The Credit Union Difference When It Comes to Mortgages
Perhaps you have been a loyal bank customer all your life, partnering with one branch to open new accounts and tend to other financial services. Now, as you’re taking the next steps to invest in your first home, you’re reaching out to the same bank to learn about their mortgage and financing options.
While there is something to be said for customer loyalty, credit union home loans have more to offer you than a standard bank does. Particularly, credit unions may be better in terms of fees and interest rates, flexibility for those with poor credit or unique financial situations, and personalized service both before and after you close on the purchase of your home.
Lower Fees and Interest Rates
Credit unions are structured much differently than banks. A bank is a corporation looking to make a profit off of a financial product such as a mortgage. To make a profit, banks charge higher fees from borrowers such as yourself. On the other hand, a credit union is a cooperative that operates on a not-for-profit basis. While a bank may charge exorbitant fees to make a profit, credit unions can afford to offer home loans to customers at or near cost, because their intentions differ.
In addition, credit unions have a reputation for offering more competitive interest rates on mortgages than banks do. While there is no guarantee, in most cases you are likely to get a better interest rate from a credit union than a bank. Even when that is not the case, the lower fees and better service offered by a credit union may make up for higher interest rates in the long run.
As a self-employed business owner or independent contractor, your income may fluctuate on a month to month basis, making it difficult to verify your income. Because of that, your debt-to-income ratio may be higher, or your credit rating lower, than you would typically prefer.
While these issues may disqualify you from obtaining a mortgage from a traditional bank, credit unions can typically afford to be more flexible in lending to homeowners in unique financial situations. A credit union may even be more likely to say yes when a bank says no.
A credit union is more likely to slow down and hold your hand while working with you through the sometimes confusing mortgage process. Many homeowners appreciate this level of personalized service, especially if they are first-time homebuyers.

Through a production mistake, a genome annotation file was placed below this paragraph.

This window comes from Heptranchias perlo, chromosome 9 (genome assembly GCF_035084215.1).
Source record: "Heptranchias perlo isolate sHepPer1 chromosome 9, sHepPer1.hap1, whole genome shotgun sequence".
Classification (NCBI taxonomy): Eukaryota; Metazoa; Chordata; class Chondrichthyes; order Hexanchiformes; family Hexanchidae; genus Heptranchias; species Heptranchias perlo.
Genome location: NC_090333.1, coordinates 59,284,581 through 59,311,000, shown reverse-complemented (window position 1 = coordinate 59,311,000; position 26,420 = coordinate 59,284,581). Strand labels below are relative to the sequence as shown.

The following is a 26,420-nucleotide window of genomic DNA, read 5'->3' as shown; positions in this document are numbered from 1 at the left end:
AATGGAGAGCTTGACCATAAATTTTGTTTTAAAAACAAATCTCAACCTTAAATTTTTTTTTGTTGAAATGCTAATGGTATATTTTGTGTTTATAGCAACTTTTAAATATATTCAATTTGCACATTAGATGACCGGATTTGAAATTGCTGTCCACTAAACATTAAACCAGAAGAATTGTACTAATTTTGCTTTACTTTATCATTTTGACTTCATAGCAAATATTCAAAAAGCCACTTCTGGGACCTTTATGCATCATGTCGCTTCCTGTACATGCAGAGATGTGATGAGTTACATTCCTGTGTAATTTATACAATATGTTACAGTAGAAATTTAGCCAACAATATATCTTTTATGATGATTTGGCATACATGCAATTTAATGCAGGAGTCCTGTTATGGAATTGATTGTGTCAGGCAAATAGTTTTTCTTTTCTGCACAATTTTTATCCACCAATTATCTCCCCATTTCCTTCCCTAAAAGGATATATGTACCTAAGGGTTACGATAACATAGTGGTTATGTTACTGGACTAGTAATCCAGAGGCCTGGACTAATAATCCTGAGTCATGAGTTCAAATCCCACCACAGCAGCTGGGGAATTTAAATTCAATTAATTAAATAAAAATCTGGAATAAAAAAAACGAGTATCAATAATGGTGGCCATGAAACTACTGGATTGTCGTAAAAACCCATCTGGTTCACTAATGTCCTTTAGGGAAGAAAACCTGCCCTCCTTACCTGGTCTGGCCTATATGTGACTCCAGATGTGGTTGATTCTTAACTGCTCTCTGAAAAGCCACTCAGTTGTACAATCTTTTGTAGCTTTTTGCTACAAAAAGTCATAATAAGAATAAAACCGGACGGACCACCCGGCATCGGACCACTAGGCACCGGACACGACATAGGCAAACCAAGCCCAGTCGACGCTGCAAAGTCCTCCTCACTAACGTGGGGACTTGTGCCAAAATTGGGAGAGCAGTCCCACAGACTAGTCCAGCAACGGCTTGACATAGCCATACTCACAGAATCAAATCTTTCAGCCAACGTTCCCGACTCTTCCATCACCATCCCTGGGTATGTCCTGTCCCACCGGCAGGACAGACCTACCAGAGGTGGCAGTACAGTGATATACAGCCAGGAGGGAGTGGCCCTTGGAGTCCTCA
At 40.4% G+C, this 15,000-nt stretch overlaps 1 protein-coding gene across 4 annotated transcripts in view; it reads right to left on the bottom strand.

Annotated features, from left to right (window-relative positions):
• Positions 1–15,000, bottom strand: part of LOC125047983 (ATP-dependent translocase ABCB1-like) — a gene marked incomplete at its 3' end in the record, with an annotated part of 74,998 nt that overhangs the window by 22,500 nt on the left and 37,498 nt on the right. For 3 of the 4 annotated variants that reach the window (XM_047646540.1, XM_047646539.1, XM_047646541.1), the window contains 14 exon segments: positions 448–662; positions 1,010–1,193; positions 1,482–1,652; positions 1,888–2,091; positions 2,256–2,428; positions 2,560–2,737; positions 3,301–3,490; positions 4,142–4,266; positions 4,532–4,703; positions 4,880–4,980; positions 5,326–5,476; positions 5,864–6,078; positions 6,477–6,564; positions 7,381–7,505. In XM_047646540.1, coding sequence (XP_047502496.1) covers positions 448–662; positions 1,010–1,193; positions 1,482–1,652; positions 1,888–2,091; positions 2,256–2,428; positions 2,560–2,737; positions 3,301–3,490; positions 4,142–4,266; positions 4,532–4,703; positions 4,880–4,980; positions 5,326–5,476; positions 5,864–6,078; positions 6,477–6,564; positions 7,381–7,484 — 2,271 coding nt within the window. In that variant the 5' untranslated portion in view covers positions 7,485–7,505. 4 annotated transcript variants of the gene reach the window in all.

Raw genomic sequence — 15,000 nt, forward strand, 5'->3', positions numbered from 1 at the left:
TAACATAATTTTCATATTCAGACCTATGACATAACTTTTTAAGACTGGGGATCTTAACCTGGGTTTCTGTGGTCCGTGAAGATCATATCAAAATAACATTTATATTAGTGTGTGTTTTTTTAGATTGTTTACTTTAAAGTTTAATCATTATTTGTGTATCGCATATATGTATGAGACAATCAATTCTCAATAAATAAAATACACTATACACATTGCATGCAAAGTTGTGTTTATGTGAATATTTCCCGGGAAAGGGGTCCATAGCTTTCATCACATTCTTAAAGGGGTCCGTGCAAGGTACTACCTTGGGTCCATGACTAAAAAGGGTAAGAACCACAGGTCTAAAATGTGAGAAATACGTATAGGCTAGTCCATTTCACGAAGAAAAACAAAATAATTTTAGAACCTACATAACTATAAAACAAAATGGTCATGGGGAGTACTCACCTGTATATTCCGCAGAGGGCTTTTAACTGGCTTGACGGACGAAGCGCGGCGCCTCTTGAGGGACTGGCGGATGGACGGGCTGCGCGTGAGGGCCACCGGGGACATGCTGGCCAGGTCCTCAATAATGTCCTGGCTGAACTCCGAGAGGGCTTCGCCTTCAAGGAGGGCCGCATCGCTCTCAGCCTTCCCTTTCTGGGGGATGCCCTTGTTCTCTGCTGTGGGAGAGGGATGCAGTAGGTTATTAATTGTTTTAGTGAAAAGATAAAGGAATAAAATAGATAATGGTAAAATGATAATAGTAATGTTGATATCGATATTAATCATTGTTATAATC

It may be possible to achieve personalized service from a bank during the mortgage borrowing process as well. However, the big difference between the service that you receive from a credit union versus a bank is that the relationship you build with a credit union can continue after the purchase of your home as well.
It is very common for the bank that originated your mortgage to sell it to a third party. After holding on to your mortgage for less than a year, your bank may sell it, and it could jump from bank to bank several times over the life of your loan. Credit unions are more likely to hold onto mortgages that they originate, so if an issue does arise with your loan, you can take it up with someone local that you know and trust rather than a faceless stranger at an out-of-state institution.
Borrowing from credit unions is restricted to members, and though some are more selective on who they bring in, most have broad membership requirements. Joining a credit union is a beneficial move as it offers you perks apart from the financial services you receive ― such as discounts with local businesses.
You deserve loyalty from your financial institution, especially when making a significant financial commitment such as taking out a home loan. Among other advantages, credit unions are loyal to their customers in a way that banks cannot afford to be – because you’re a member-owner of your credit union. To learn more about credit union memberships and the benefits they bring, contact us today!
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